Are there any expectations you had about this profession that you have found differed in reality – for better or worse?

Being so new in the profession, I have not come across anything quite yet. It is just shocking to see the lack of support out there for lactating parents. Human milk feeding is definitely not prioritized in our community even though it is set to be the standard feeding method per our healthcare teams.


Describe what an average work day looks like for someone in your profession.

Since I am a private practice lactation counselor, my days look quite different compared to the ones you see in the hospital. I travel to families’ homes to do my visits or meet with them virtually if they are far outside the Brown County area. I have longer visit times (typically 1-2 hours per family) to allow for deeper connection and better evaluation of the full picture and difficulties at hand.

In addition to direct family visits, I also provide prenatal education classes to better prepare families for the human milk feeding journey. I have also been working on making connections between local pediatric dentists and chiropractors to provide more holistic care for my clients and provide quick referrals for infants with lip or tongue ties.

So, every day looks pretty different for me as I individualize my care to each family and their needs.


Which books, podcasts, conferences, etc. would you suggest others in your field (or those interested in your field) should check out?

Wisconsin Association of Lactation Consultants (WALC) host a conference every year, as well as the U.S. Breastfeeding Committee. Lactation Education Resources also has wonderful courses for continuing education.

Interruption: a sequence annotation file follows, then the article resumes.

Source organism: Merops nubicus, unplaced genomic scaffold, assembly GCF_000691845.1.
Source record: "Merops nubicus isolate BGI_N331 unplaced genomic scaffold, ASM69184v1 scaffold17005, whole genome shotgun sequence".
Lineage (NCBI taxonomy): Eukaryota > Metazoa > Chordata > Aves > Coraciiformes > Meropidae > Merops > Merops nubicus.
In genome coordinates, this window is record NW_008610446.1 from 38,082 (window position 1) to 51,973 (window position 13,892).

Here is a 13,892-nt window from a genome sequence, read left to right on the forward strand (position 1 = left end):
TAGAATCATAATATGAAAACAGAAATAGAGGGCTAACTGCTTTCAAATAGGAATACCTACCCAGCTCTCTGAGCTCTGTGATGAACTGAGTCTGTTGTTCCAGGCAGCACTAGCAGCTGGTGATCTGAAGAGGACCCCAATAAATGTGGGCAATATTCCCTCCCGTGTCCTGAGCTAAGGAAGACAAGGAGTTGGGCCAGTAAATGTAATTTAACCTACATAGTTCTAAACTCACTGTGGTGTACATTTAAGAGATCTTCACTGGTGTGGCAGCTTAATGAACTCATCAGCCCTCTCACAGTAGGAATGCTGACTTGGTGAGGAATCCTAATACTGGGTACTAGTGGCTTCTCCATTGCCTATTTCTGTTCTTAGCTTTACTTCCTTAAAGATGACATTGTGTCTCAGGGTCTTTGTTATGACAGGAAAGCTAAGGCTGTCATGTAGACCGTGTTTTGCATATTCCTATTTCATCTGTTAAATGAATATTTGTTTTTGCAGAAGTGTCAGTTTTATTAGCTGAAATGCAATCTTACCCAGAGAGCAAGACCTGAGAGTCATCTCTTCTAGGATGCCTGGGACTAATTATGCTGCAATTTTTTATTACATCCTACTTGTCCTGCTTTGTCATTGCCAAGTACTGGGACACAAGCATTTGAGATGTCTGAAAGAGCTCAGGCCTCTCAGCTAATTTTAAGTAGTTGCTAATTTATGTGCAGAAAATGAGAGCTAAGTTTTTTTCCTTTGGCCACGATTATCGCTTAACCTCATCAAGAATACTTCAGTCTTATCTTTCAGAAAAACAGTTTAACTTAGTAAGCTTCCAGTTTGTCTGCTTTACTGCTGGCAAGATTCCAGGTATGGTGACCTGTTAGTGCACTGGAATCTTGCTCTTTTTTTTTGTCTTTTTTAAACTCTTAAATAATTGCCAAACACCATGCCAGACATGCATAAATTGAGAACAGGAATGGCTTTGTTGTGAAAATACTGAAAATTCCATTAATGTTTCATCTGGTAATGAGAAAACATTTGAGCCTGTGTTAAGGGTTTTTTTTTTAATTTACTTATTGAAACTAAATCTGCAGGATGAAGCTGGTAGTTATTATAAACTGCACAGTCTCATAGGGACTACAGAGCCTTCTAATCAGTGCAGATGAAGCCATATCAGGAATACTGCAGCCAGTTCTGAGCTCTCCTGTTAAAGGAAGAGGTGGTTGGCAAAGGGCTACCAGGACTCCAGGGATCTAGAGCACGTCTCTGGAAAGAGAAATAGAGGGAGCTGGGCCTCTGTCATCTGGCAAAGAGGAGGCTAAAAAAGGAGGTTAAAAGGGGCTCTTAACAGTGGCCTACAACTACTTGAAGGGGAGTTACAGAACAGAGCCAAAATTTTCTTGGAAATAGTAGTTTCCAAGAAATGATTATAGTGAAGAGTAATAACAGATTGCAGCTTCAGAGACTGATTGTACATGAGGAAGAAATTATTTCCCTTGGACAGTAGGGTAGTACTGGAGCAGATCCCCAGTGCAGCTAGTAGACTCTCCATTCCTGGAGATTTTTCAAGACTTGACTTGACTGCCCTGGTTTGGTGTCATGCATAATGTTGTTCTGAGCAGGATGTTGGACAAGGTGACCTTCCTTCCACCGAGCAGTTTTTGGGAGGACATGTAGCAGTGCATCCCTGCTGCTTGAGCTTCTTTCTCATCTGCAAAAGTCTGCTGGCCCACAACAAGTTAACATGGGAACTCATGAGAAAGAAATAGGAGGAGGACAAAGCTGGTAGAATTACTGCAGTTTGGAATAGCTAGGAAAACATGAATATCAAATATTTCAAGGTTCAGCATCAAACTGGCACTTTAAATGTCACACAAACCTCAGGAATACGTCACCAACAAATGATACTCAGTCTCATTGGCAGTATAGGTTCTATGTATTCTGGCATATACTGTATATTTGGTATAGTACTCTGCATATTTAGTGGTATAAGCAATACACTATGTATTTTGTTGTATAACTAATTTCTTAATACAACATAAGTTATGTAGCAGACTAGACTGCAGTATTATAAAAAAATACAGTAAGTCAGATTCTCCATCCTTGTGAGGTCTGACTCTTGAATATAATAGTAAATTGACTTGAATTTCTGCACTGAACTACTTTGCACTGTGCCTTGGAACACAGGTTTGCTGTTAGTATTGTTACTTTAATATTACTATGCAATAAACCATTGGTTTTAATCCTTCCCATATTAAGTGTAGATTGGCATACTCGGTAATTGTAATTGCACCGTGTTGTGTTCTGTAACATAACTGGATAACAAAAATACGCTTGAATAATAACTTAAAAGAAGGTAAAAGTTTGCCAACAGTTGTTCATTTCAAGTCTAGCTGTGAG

What skills does someone in your profession need in order to be successful in their career?

In order to help families with their lactation care, one should begin with a course that allows them to be eligible to sit for a certification exam. These courses allow you to learn the science behind human milk making and how to handle difficulties along the journey. You can also continue your education or continue on to sit for the international board certification exam. There is always so much to learn in this field, so I always try to stay up to date on current research and best practices.


What advice do you have for someone looking to join this profession?

My advice is to make sure you are passionate about this work. This is such a vulnerable time in families’ lives and sometimes there is not always a problem. Sometimes families just need some support or reassurance that all is well. Families can sense the passion you put into your practice!


Where can people learn more about joining your profession?

Lactation Education Resources has a wonderful Where to Start page on their website that breaks it down for you! I took my class through the Healthy Children Project, Inc., Center for Breastfeeding and got my certification through the Academy of Lactation Policy and Practice.


What else do you wish people knew about your profession?

I wish people knew the lack of lactation support out there for families and the huge need for more professionals to fill this gap!


Thank you, Abbey, for taking the time to share your experience with us!


We want to hear your story! Click here to share your perinatal perspective.